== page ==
This article was originally published by Steve Schaefer on Clean the fleet report, a publication that provides readers with the information they need to switch to the best fuel economy cars and trucks, including electric cars, fuel cells, plug-in hybrids, hybrids, and advanced diesel and gasoline engines.
Micromobility – including electric scooters – is the latest fast, clean way to get around urban areas. However, a big problem is managing where the shared scooter fleets go and where they are parked. Fantasmo has a solution – camera vision based positioning. Fantasmo makes this possible by first mapping cities on the ground floor and then using scooter riders using their phone’s camera to accurately record their exact location when parking.
Where the scooters should live
When the first fleets of scooters began operating in Santa Monica, California, drivers took a photo at the end of the ride that roughly indicated their location. GPS was used to create a geofence in the city to say keep scooters out of parks, but wasn’t very accurate. When other cities started having scooter fleets, their biggest problems were poor parking and clutter, as well as driving on the sidewalk. The GPS mapping was too dull for an instrument to monitor effectively. In cities like San Francisco and Chicago, e-scooters only need to be attached to posts or signs to keep them off the sidewalk.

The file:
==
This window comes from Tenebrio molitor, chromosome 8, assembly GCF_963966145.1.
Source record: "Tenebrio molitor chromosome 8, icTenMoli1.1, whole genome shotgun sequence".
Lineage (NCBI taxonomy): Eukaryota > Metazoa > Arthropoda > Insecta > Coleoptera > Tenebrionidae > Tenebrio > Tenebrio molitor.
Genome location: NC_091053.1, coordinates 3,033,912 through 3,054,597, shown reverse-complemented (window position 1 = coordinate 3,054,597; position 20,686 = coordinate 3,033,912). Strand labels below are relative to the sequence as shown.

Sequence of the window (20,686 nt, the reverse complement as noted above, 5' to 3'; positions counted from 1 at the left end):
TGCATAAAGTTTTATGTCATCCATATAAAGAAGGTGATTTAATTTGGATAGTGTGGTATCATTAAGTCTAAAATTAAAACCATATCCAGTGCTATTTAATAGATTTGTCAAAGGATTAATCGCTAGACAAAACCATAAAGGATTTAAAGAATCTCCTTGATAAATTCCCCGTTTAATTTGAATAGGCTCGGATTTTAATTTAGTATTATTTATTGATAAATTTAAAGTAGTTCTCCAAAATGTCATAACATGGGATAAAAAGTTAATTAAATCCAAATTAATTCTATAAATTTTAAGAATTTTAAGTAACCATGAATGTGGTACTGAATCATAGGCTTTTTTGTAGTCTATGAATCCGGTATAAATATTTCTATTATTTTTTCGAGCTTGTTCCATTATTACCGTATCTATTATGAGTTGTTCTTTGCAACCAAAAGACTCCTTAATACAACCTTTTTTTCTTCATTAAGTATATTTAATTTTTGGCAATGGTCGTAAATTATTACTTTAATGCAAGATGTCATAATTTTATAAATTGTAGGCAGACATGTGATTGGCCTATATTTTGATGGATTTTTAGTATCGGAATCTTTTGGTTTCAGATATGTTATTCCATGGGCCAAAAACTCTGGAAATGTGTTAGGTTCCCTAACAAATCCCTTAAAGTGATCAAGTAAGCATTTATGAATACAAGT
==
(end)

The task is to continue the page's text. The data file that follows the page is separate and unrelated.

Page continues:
[Read: How much does it cost to buy, own, and run an EV? It’s not as much as you think]
Fantasmo’s technology solves this problem by providing the granularity that enables accurate tracking of scooter parking. It will also be useful for future applications, e.g. B. Tracking of delivery bots and use by the visually impaired.
Mapping the key cities
phantom is a seven year old American startup backed by investors such as Unlock Venture Partners, Freestyle Capital, TenOneTen Ventures and LDV Capital.